Covid-19 and OCD: Briefing Note

This document is intended to provide background and reference material for non-clinical professionals such as GPs or journalists. Any part of it may be quoted directly, attributed appropriately to OCD Action. If you would like more information or have specific queries, please email the Communications Office at


What is Obsessive Compulsive Disorder?

Obsessive Compulsive Disorder (OCD) is defined by a cycle of intense anxiety. Someone who lives with OCD experiences obsessive worries, which they respond to with compulsive, repetitive behaviours to try to manage them. What the worries are centred around, and what behaviours the person engages in, can vary greatly from person to person, but they are usually focused on feelings of danger, doubt, or responsibility.

How has the Covid-19 pandemic impacted people with OCD?

As well as experiencing the same impact faced by all people across the world, the pandemic has exacerbated the symptoms and isolation experienced by many people with OCD, while limiting their access to support. The increased sense of alarm and the focus on keeping safe have been triggering for some individuals. Many also found that their obsessions became focused on pandemic-related topics such as contamination or the endangerment of others. A survey of people calling us in the second half of 2020 found that 80% have found their symptoms and quality of life have worsened due to the pandemic, and almost all of these reported experiencing new intrusive thoughts because of it.

Are people with OCD just worried about germs?

No. About a third of people with OCD have concerns around germs and contamination, and for many of them those obsessions have been worse during the pandemic, though some have also voiced that not much has changed for them, as the current situation simply reflects their usual fears. OCD can bring on obsessive worries about any topic, though, and experiences of people with OCD during this period include finding themselves stuck on worrying about keeping vulnerable loved ones safe, infecting others just by thinking of or looking at them (sometimes called ‘magical thinking’), harming their family while in lockdown, or being a bad person because they are not finding the lockdown as distressing as others (Jassi, Shahriyarmolki and Taylor et al., 2020).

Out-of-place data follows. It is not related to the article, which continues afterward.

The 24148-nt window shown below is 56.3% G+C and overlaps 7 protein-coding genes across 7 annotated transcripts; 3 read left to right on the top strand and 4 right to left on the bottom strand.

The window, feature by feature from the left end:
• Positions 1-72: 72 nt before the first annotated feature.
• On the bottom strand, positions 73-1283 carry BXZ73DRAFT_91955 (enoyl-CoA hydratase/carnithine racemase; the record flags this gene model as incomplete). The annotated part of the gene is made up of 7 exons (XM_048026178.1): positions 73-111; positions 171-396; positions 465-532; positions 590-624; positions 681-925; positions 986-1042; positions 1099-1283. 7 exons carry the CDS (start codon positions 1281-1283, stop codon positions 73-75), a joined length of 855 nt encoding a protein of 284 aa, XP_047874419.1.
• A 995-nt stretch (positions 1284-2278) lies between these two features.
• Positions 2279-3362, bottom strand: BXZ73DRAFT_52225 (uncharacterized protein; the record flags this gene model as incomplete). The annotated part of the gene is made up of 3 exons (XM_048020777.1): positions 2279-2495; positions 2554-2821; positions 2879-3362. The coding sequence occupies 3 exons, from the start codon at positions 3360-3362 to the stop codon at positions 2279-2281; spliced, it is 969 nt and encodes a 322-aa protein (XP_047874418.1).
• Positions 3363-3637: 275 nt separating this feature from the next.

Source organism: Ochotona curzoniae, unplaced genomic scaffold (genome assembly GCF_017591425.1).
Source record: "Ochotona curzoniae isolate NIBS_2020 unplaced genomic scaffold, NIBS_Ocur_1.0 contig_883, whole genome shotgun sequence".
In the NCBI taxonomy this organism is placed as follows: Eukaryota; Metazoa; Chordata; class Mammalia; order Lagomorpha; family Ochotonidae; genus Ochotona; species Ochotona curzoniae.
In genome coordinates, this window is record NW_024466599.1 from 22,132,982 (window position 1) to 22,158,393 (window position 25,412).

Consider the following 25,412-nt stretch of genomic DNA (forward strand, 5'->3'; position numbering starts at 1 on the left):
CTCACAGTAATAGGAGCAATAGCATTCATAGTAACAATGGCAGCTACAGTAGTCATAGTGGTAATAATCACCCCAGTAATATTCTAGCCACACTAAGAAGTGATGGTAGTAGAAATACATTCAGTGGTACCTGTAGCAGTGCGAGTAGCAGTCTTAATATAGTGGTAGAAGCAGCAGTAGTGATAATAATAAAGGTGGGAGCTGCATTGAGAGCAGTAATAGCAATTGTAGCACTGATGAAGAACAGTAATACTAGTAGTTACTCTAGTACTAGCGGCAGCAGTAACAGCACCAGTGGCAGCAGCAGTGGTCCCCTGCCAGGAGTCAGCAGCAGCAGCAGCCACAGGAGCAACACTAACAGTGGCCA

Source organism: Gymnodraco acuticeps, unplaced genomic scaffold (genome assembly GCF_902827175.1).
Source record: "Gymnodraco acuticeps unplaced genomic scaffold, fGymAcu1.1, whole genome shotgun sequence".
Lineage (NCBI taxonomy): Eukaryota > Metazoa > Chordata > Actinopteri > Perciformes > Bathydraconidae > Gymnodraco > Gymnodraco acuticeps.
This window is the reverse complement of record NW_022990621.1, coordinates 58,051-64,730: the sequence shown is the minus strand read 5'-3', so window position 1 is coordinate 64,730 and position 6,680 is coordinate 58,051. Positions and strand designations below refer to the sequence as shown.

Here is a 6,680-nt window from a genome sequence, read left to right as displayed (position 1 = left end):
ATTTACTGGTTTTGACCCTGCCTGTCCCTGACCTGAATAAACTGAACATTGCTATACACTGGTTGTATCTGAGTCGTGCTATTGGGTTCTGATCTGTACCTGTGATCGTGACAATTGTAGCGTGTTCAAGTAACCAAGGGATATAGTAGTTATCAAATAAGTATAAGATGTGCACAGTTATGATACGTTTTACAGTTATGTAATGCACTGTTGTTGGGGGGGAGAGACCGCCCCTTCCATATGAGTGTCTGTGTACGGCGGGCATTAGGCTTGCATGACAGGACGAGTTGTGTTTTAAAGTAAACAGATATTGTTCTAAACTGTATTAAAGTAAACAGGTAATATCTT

Has the Covid-19 pandemic made it worse for all people with OCD?

As with wider society, the pandemic has had different impacts on different members of the OCD community depending on their personal situation. For some, the slower pace and lower pressure of day-to-day life has been a relief. However, experts warn that this is unlikely to be positive in the long run – avoidance of feared situations and seeking reassurance from people in the home are both common compulsions and can increase the OCD cycle (Jassi et al., 2020).

On the other hand, for many people with OCD the lockdown has greatly increased their isolation and time to think, while simultaneously reducing their access to support and activities. The disruption to routine can leave a void for the OCD to fill, which can exacerbate symptoms and distress.

What has been the effect on the wider OCD community?

It has been a difficult time not just for people with OCD, but also for their carers and loved ones. Many have contacted OCD Action about their loved one’s symptoms getting worse, and the increased isolation, feelings of powerlessness, and involvement in rituals that they are experiencing as a result. Young people in particular are facing challenges due to school closures which have disrupted their routines and support networks. OCD Youth, our young people’s service, saw demand for the helpline increase by 107% in the first lockdown, with similar increases in the 2nd and 3rd.